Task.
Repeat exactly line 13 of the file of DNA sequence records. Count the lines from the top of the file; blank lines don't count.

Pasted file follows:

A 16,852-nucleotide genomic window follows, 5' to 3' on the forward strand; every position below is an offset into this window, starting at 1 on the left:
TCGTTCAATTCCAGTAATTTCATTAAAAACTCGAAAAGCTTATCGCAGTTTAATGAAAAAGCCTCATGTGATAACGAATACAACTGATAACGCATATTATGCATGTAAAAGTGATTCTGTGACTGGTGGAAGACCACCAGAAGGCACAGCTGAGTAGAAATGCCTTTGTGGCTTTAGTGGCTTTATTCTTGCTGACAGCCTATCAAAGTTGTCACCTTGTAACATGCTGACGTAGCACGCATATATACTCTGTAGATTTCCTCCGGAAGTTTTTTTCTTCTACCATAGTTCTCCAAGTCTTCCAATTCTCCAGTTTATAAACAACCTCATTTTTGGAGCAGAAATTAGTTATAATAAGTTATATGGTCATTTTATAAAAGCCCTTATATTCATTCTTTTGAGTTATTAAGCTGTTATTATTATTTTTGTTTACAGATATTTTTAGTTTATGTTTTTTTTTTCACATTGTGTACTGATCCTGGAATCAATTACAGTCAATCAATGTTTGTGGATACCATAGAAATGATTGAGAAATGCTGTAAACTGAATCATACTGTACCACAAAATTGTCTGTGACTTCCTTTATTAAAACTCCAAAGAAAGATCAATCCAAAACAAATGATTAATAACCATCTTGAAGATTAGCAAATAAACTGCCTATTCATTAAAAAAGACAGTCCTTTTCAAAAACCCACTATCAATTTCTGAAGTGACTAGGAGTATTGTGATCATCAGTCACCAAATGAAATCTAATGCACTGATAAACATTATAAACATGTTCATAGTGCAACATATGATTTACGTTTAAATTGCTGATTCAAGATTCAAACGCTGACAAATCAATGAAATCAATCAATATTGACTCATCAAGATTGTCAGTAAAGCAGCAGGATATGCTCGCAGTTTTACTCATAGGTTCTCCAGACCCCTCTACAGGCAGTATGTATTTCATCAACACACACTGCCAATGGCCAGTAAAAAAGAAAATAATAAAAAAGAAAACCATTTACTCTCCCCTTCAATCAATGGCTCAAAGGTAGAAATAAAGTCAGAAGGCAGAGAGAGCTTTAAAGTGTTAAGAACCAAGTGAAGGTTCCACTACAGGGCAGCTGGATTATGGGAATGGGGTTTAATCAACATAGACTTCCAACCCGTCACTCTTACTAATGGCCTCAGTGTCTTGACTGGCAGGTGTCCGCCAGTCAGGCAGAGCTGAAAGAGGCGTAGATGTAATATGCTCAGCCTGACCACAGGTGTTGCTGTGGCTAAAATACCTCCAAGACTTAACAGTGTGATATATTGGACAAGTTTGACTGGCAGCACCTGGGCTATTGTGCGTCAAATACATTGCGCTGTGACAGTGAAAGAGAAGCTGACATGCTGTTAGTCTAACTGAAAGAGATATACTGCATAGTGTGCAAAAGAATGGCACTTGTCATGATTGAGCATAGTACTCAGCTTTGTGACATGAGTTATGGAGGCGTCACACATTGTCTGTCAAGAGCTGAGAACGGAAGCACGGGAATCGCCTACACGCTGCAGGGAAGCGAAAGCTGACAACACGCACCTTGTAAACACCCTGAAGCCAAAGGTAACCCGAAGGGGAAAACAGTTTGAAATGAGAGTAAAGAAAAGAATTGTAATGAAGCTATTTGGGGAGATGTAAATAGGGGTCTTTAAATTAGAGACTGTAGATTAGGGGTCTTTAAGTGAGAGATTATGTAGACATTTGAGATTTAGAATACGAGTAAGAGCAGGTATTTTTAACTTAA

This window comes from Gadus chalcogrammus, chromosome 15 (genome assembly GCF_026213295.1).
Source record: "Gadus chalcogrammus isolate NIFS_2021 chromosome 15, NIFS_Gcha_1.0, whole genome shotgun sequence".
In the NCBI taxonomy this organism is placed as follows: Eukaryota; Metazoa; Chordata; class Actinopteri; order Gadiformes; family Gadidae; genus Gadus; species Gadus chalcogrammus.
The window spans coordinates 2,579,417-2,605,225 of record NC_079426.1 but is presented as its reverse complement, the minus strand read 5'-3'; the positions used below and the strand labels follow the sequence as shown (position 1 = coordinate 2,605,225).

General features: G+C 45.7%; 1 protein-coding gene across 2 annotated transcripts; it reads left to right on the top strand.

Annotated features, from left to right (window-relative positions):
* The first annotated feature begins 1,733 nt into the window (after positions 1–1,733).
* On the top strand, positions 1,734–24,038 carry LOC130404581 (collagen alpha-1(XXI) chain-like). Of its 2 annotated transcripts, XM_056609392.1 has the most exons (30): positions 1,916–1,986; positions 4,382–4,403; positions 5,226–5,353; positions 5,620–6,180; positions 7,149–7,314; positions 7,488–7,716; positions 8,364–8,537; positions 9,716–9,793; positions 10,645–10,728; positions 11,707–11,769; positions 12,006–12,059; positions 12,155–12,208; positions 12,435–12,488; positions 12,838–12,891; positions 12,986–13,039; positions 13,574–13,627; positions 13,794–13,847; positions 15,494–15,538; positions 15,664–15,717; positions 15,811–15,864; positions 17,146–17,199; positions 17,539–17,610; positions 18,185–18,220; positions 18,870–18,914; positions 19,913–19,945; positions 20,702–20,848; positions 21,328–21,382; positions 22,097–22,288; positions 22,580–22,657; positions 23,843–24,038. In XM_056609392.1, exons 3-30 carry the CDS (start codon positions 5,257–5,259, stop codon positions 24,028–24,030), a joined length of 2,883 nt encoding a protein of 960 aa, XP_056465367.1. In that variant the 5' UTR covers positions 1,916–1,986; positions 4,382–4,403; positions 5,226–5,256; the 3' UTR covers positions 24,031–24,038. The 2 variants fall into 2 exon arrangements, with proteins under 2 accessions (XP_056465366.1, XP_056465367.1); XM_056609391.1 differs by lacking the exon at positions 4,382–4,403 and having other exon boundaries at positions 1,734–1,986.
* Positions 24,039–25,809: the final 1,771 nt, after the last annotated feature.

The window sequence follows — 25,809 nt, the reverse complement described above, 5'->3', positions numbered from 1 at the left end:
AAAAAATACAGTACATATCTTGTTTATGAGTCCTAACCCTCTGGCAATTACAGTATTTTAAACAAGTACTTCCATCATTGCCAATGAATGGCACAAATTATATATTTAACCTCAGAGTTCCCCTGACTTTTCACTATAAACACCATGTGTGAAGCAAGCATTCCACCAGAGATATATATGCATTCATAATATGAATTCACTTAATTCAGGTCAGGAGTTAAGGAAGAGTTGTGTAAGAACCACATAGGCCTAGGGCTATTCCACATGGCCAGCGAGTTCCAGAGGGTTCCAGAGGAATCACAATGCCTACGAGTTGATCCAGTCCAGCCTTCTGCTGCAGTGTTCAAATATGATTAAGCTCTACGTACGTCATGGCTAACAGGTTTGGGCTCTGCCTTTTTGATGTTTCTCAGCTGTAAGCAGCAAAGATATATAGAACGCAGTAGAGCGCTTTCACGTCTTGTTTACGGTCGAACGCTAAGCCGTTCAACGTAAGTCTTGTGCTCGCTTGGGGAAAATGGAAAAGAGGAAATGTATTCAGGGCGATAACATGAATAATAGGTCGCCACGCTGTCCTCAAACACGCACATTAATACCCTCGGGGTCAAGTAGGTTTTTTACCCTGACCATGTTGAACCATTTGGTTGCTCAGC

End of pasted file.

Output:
AAAAAATACAGTACATATCTTGTTTATGAGTCCTAACCCTCTGGCAATTACAGTATTTTAAACAAGTACTTCCATCATTGCCAATGAATGGCACAAATTATATATTTAACCTCAGAGTTCCCCTGACTTTTCACTATAAACACCATGTGTGAAGCAAGCATTCCACCAGAGATATATATGCATTCATAATATGAATTCACTTAATTCAGGTCAGGAGTTAAGGAAGAGTTGTGTAAGAACCACATAGGCCTAGGGCTATTCCACATGGCCAGCGAGTTCCAGAGGGTTCCAGAGGAATCACAATGCCTACGAGTTGATCCAGTCCAGCCTTCTGCTGCAGTGTTCAAATATGATTAAGCTCTACGTACGTCATGGCTAACAGGTTTGGGCTCTGCCTTTTTGATGTTTCTCAGCTGTAAGCAGCAAAGATATATAGAACGCAGTAGAGCGCTTTCACGTCTTGTTTACGGTCGAACGCTAAGCCGTTCAACGTAAGTCTTGTGCTCGCTTGGGGAAAATGGAAAAGAGGAAATGTATTCAGGGCGATAACATGAATAATAGGTCGCCACGCTGTCCTCAAACACGCACATTAATACCCTCGGGGTCAAGTAGGTTTTTTACCCTGACCATGTTGAACCATTTGGTTGCTCAGC